| Risk Factors
CADASIL is a genetic disorder that affects the brain. A gene mutation affects the muscle cells surrounding small blood vessels in the brain. The damaged muscles cause damage to these blood vessels. It can impair blood flow. This can lead to migraines, strokes, and dementia.
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CADASIL is caused by a mutation on the NOTCH3 gene. This gene is found on chromosome 19.
The main risk factor is having a parent with this disorder.
For some people with CADASIL, symptoms develop around age 30. Others do not have symptoms until much later in life.
These symptoms may include:
- Migraine headaches
- Strokes (may have multiple strokes)
- Mental health issues, such as depression or anxiety
- Memory problems (dementia)
Your doctor will:
- Take your medical history, especially focusing on whether or not your parents or other family members have CADASIL
- Ask about your symptoms
- Do a physical exam
To diagnose CADASIL, your doctor may do tests, including:
- MRI of your brain—For detailed pictures of your brain
- A skin biopsy to look for changes in your small blood vessels
- Genetic tests to look for the NOTCH3 gene mutation
Researchers are studying ways to treat CADASIL. If you are diagnosed with this disorder, your doctor will work closely with you to create a treatment plan.
Treatment is focused on relieving your symptoms. This may include medication to treat:
- Migraines—May be over-the-counter pain relievers or prescription drugs
- Depression or anxiety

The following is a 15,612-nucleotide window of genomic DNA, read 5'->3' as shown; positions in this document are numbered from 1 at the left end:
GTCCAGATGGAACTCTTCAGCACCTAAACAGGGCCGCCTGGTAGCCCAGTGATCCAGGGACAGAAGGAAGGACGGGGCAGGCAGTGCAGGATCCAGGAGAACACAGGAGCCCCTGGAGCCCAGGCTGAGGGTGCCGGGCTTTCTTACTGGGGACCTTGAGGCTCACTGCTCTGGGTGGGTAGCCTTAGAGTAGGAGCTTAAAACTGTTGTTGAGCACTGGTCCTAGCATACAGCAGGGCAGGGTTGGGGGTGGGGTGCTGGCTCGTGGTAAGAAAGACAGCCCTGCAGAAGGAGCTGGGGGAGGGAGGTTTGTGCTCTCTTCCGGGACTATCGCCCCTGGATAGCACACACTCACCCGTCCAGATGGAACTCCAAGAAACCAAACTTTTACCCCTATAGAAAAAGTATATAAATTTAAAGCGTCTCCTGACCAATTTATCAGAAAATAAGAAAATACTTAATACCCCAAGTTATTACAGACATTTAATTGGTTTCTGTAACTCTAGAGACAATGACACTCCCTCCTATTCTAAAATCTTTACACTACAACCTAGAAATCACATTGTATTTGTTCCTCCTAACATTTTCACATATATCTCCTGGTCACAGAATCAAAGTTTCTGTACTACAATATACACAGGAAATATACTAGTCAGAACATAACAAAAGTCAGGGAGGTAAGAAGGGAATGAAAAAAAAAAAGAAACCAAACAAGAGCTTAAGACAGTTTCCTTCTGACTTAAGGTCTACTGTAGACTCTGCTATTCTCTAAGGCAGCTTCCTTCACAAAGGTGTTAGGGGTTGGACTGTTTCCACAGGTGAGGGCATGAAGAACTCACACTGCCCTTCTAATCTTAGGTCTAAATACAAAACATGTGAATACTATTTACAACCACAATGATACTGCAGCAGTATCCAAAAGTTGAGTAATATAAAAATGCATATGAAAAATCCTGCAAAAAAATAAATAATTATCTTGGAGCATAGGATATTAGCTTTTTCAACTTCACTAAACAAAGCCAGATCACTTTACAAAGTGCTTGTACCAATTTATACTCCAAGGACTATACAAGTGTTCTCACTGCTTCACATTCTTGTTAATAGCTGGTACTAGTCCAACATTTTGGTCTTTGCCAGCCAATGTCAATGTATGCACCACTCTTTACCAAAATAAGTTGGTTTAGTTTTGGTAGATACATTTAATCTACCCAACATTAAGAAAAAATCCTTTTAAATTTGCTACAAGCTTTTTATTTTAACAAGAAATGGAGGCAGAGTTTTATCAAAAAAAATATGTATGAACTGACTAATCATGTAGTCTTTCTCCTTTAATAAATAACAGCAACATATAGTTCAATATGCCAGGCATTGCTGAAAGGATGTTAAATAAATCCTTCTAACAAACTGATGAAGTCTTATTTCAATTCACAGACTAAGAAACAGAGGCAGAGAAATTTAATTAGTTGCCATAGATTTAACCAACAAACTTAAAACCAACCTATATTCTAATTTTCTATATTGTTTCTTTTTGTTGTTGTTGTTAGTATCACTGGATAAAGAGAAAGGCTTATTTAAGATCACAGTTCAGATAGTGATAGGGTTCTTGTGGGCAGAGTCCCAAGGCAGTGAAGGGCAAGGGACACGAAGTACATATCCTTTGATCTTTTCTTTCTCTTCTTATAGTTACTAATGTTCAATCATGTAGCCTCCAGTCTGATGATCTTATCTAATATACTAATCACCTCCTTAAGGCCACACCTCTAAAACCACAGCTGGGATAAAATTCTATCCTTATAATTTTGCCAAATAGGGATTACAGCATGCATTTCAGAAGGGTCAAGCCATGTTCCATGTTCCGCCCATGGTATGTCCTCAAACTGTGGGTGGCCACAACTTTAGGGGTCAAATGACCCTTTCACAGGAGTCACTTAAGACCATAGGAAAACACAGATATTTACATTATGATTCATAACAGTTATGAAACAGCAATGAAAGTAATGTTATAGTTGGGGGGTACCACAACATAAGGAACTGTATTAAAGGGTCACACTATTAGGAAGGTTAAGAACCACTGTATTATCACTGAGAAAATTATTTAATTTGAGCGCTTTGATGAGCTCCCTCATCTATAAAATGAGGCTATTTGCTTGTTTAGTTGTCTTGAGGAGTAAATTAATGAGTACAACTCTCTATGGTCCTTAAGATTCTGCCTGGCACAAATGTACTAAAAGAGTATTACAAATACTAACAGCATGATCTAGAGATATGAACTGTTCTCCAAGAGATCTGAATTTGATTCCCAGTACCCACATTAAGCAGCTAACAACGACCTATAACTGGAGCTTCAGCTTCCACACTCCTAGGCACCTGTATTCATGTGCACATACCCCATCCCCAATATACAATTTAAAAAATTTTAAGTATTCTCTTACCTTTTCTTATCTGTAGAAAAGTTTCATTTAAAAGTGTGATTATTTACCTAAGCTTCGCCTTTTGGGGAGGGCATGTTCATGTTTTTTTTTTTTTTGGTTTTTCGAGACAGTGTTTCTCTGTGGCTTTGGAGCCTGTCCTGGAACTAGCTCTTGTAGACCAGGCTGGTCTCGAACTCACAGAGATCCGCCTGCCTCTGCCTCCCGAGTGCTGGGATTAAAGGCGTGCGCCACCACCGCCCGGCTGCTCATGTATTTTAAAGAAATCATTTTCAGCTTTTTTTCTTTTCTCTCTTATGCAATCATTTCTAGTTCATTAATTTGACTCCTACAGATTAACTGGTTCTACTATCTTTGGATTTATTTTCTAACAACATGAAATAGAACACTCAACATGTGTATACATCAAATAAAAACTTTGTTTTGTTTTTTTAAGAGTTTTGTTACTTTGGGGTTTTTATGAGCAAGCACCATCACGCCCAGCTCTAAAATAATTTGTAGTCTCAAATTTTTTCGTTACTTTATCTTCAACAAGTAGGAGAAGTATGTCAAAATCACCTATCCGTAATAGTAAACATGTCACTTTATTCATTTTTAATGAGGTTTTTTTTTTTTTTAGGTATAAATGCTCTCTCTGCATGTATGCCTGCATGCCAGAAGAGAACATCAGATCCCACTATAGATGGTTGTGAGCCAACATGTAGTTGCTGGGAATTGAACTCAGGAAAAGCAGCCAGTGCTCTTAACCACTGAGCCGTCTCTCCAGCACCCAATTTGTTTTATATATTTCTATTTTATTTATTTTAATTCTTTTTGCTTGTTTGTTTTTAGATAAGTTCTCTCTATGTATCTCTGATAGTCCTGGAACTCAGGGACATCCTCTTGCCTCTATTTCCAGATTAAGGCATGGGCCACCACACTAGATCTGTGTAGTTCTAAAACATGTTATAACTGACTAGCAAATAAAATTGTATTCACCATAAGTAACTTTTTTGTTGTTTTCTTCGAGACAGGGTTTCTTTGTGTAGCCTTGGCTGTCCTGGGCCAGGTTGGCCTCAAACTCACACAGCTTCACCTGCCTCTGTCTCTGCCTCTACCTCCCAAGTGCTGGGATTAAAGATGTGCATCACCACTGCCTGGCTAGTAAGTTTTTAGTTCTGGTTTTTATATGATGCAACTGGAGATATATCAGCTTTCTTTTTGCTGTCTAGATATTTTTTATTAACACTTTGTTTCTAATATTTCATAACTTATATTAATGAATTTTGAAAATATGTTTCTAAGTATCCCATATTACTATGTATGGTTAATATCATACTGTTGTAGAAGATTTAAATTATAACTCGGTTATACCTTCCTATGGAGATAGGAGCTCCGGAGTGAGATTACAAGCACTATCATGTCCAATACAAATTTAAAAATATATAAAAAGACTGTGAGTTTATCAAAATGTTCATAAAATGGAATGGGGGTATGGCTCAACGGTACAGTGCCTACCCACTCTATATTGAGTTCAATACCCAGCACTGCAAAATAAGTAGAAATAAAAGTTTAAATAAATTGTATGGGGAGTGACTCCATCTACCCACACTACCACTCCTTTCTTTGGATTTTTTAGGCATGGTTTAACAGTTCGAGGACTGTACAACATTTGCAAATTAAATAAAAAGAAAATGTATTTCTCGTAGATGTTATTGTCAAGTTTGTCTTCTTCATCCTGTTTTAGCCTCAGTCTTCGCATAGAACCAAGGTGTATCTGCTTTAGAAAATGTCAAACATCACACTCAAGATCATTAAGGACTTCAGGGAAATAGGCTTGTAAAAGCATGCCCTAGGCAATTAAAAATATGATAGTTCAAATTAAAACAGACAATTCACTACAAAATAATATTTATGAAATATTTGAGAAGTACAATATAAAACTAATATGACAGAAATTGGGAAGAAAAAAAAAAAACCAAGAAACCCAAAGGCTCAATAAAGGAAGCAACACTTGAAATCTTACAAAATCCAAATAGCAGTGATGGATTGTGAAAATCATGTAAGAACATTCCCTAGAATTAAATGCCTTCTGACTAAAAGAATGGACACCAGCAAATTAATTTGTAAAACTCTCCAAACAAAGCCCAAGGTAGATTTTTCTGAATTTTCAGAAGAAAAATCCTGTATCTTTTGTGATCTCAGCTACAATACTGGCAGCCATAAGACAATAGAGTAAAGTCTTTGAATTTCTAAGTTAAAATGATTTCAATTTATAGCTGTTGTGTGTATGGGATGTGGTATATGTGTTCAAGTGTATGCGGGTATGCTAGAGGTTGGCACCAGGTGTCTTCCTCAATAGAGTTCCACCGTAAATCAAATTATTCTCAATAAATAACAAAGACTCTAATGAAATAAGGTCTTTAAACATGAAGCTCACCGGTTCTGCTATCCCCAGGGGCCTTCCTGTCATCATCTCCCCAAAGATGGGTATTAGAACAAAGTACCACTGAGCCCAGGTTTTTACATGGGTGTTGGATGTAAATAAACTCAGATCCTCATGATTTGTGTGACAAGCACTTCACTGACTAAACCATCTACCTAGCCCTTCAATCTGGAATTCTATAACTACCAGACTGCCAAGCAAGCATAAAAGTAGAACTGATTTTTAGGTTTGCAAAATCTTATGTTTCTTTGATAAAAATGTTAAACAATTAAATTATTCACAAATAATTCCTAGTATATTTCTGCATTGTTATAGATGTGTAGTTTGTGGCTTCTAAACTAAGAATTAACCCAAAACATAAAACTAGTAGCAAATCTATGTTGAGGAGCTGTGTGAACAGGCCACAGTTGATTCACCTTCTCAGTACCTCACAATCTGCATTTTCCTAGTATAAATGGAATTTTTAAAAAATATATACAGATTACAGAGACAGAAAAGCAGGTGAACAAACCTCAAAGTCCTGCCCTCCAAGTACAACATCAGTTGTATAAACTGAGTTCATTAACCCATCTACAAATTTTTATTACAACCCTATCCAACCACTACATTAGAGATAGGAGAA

- Cognitive difficulties
Other medications may be given to reduce your risk of a stroke or heart attack. These may include daily aspirin or medication to lower blood pressure.
When prescribing medicine, your doctor will be very careful. Certain drugs can worsen your condition by further reducing blood flow in your brain.
Being diagnosed with CADASIL is a life-changing event. It is normal to have a range of emotions as a result. To help manage this change:
- Get support from family members and friends. Talk to them about your diagnosis.
- Consider a support group for people with genetic disorders.
- Become educated. Learn about CADASIL and ways that you can stay healthy.
There is no known way to prevent this disorder. But, if you have a family history of CADASIL, you can talk with a genetic counselor when deciding to have children.
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http://www.cadasil.sgul.ac.uk/psychological-difficulties. Accessed July 17, 2012.
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Last reviewed March 2013 by
Please be aware that this information is provided to supplement the care provided by your physician. It is neither intended nor implied to be a substitute for professional medical advice. CALL YOUR HEALTHCARE PROVIDER IMMEDIATELY IF YOU THINK YOU MAY HAVE A MEDICAL EMERGENCY. Always seek the advice of your physician or other qualified health provider prior to starting any new treatment or with any questions you may have regarding a medical condition.
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